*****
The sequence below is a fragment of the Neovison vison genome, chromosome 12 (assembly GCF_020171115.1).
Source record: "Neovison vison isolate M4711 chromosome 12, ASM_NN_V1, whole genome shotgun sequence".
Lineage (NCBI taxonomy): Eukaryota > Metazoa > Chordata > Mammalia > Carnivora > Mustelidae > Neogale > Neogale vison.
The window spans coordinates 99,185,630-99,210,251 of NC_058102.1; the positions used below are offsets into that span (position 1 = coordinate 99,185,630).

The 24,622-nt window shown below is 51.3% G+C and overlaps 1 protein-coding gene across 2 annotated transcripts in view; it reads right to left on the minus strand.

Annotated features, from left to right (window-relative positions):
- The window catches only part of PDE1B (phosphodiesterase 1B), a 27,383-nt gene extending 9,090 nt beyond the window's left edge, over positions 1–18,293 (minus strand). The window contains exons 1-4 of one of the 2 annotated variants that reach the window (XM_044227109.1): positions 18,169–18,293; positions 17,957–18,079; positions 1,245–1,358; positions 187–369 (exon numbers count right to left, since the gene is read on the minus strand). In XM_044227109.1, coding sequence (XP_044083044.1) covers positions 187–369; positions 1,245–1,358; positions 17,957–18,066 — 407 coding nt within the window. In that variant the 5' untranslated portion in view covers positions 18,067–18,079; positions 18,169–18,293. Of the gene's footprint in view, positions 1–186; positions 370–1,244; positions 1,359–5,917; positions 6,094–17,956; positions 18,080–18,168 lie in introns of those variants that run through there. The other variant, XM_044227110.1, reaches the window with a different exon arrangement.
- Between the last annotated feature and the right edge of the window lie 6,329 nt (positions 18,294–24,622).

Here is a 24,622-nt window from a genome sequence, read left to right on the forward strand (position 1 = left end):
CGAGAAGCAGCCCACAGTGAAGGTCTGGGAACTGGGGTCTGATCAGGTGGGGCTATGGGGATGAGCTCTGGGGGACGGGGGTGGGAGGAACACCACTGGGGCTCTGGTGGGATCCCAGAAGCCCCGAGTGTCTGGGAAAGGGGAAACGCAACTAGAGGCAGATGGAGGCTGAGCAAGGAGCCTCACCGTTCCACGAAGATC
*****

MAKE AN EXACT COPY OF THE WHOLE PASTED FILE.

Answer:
The sequence below is a fragment of the Neovison vison genome, chromosome 12 (assembly GCF_020171115.1).
Source record: "Neovison vison isolate M4711 chromosome 12, ASM_NN_V1, whole genome shotgun sequence".
Lineage (NCBI taxonomy): Eukaryota > Metazoa > Chordata > Mammalia > Carnivora > Mustelidae > Neogale > Neogale vison.
The window spans coordinates 99,185,630-99,210,251 of NC_058102.1; the positions used below are offsets into that span (position 1 = coordinate 99,185,630).

The 24,622-nt window shown below is 51.3% G+C and overlaps 1 protein-coding gene across 2 annotated transcripts in view; it reads right to left on the minus strand.

Annotated features, from left to right (window-relative positions):
- The window catches only part of PDE1B (phosphodiesterase 1B), a 27,383-nt gene extending 9,090 nt beyond the window's left edge, over positions 1–18,293 (minus strand). The window contains exons 1-4 of one of the 2 annotated variants that reach the window (XM_044227109.1): positions 18,169–18,293; positions 17,957–18,079; positions 1,245–1,358; positions 187–369 (exon numbers count right to left, since the gene is read on the minus strand). In XM_044227109.1, coding sequence (XP_044083044.1) covers positions 187–369; positions 1,245–1,358; positions 17,957–18,066 — 407 coding nt within the window. In that variant the 5' untranslated portion in view covers positions 18,067–18,079; positions 18,169–18,293. Of the gene's footprint in view, positions 1–186; positions 370–1,244; positions 1,359–5,917; positions 6,094–17,956; positions 18,080–18,168 lie in introns of those variants that run through there. The other variant, XM_044227110.1, reaches the window with a different exon arrangement.
- Between the last annotated feature and the right edge of the window lie 6,329 nt (positions 18,294–24,622).

Here is a 24,622-nt window from a genome sequence, read left to right on the forward strand (position 1 = left end):
CGAGAAGCAGCCCACAGTGAAGGTCTGGGAACTGGGGTCTGATCAGGTGGGGCTATGGGGATGAGCTCTGGGGGACGGGGGTGGGAGGAACACCACTGGGGCTCTGGTGGGATCCCAGAAGCCCCGAGTGTCTGGGAAAGGGGAAACGCAACTAGAGGCAGATGGAGGCTGAGCAAGGAGCCTCACCGTTCCACGAAGATC